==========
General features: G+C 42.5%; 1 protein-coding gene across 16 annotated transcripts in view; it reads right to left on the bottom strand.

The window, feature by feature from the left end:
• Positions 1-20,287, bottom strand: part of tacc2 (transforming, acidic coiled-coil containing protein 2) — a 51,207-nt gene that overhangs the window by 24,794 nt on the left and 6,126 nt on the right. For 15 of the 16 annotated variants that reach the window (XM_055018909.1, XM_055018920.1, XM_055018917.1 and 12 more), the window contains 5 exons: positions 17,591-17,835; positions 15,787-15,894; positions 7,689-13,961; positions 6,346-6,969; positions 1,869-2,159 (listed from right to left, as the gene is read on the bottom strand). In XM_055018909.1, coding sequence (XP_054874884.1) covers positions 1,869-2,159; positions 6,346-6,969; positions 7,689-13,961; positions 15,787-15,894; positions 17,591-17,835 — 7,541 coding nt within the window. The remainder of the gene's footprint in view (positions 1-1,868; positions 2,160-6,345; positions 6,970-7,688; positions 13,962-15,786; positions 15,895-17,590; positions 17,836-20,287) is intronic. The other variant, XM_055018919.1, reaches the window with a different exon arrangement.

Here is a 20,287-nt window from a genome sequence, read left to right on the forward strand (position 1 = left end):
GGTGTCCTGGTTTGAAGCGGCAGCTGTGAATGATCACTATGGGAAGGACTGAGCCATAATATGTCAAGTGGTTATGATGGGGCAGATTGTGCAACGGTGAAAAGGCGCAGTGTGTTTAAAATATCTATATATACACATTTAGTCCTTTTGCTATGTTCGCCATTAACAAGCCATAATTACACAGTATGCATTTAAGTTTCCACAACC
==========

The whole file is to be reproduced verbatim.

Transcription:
General features: G+C 42.5%; 1 protein-coding gene across 16 annotated transcripts in view; it reads right to left on the bottom strand.

The window, feature by feature from the left end:
• Positions 1-20,287, bottom strand: part of tacc2 (transforming, acidic coiled-coil containing protein 2) — a 51,207-nt gene that overhangs the window by 24,794 nt on the left and 6,126 nt on the right. For 15 of the 16 annotated variants that reach the window (XM_055018909.1, XM_055018920.1, XM_055018917.1 and 12 more), the window contains 5 exons: positions 17,591-17,835; positions 15,787-15,894; positions 7,689-13,961; positions 6,346-6,969; positions 1,869-2,159 (listed from right to left, as the gene is read on the bottom strand). In XM_055018909.1, coding sequence (XP_054874884.1) covers positions 1,869-2,159; positions 6,346-6,969; positions 7,689-13,961; positions 15,787-15,894; positions 17,591-17,835 — 7,541 coding nt within the window. The remainder of the gene's footprint in view (positions 1-1,868; positions 2,160-6,345; positions 6,970-7,688; positions 13,962-15,786; positions 15,895-17,590; positions 17,836-20,287) is intronic. The other variant, XM_055018919.1, reaches the window with a different exon arrangement.

Here is a 20,287-nt window from a genome sequence, read left to right on the forward strand (position 1 = left end):
GGTGTCCTGGTTTGAAGCGGCAGCTGTGAATGATCACTATGGGAAGGACTGAGCCATAATATGTCAAGTGGTTATGATGGGGCAGATTGTGCAACGGTGAAAAGGCGCAGTGTGTTTAAAATATCTATATATACACATTTAGTCCTTTTGCTATGTTCGCCATTAACAAGCCATAATTACACAGTATGCATTTAAGTTTCCACAACC